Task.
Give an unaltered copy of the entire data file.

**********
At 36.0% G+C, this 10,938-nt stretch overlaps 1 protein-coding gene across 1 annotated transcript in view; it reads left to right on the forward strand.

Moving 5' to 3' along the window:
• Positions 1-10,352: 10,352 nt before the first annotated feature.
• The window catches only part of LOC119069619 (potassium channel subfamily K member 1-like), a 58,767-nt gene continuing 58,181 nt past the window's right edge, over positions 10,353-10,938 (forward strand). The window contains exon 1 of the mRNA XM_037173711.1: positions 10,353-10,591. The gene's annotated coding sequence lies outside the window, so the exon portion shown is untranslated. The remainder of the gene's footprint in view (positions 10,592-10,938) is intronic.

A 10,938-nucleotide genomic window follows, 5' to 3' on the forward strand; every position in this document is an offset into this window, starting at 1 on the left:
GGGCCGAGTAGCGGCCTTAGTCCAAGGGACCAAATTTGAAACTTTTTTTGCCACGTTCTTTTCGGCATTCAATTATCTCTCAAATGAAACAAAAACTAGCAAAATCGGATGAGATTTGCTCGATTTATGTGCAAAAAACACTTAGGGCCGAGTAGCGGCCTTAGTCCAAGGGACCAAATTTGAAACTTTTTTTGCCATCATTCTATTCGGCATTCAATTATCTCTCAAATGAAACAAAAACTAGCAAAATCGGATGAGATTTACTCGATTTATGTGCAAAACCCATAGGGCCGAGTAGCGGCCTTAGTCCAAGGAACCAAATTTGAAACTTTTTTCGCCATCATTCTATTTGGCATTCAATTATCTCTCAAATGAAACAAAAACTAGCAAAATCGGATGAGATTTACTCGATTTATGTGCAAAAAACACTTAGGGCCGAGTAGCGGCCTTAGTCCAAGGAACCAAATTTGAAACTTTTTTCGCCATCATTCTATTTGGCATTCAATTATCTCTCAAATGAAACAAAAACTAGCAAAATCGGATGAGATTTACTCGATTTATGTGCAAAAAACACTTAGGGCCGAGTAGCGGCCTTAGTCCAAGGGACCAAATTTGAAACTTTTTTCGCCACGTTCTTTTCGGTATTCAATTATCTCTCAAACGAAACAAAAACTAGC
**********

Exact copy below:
At 36.0% G+C, this 10,938-nt stretch overlaps 1 protein-coding gene across 1 annotated transcript in view; it reads left to right on the forward strand.

Moving 5' to 3' along the window:
• Positions 1-10,352: 10,352 nt before the first annotated feature.
• The window catches only part of LOC119069619 (potassium channel subfamily K member 1-like), a 58,767-nt gene continuing 58,181 nt past the window's right edge, over positions 10,353-10,938 (forward strand). The window contains exon 1 of the mRNA XM_037173711.1: positions 10,353-10,591. The gene's annotated coding sequence lies outside the window, so the exon portion shown is untranslated. The remainder of the gene's footprint in view (positions 10,592-10,938) is intronic.

A 10,938-nucleotide genomic window follows, 5' to 3' on the forward strand; every position in this document is an offset into this window, starting at 1 on the left:
GGGCCGAGTAGCGGCCTTAGTCCAAGGGACCAAATTTGAAACTTTTTTTGCCACGTTCTTTTCGGCATTCAATTATCTCTCAAATGAAACAAAAACTAGCAAAATCGGATGAGATTTGCTCGATTTATGTGCAAAAAACACTTAGGGCCGAGTAGCGGCCTTAGTCCAAGGGACCAAATTTGAAACTTTTTTTGCCATCATTCTATTCGGCATTCAATTATCTCTCAAATGAAACAAAAACTAGCAAAATCGGATGAGATTTACTCGATTTATGTGCAAAACCCATAGGGCCGAGTAGCGGCCTTAGTCCAAGGAACCAAATTTGAAACTTTTTTCGCCATCATTCTATTTGGCATTCAATTATCTCTCAAATGAAACAAAAACTAGCAAAATCGGATGAGATTTACTCGATTTATGTGCAAAAAACACTTAGGGCCGAGTAGCGGCCTTAGTCCAAGGAACCAAATTTGAAACTTTTTTCGCCATCATTCTATTTGGCATTCAATTATCTCTCAAATGAAACAAAAACTAGCAAAATCGGATGAGATTTACTCGATTTATGTGCAAAAAACACTTAGGGCCGAGTAGCGGCCTTAGTCCAAGGGACCAAATTTGAAACTTTTTTCGCCACGTTCTTTTCGGTATTCAATTATCTCTCAAACGAAACAAAAACTAGC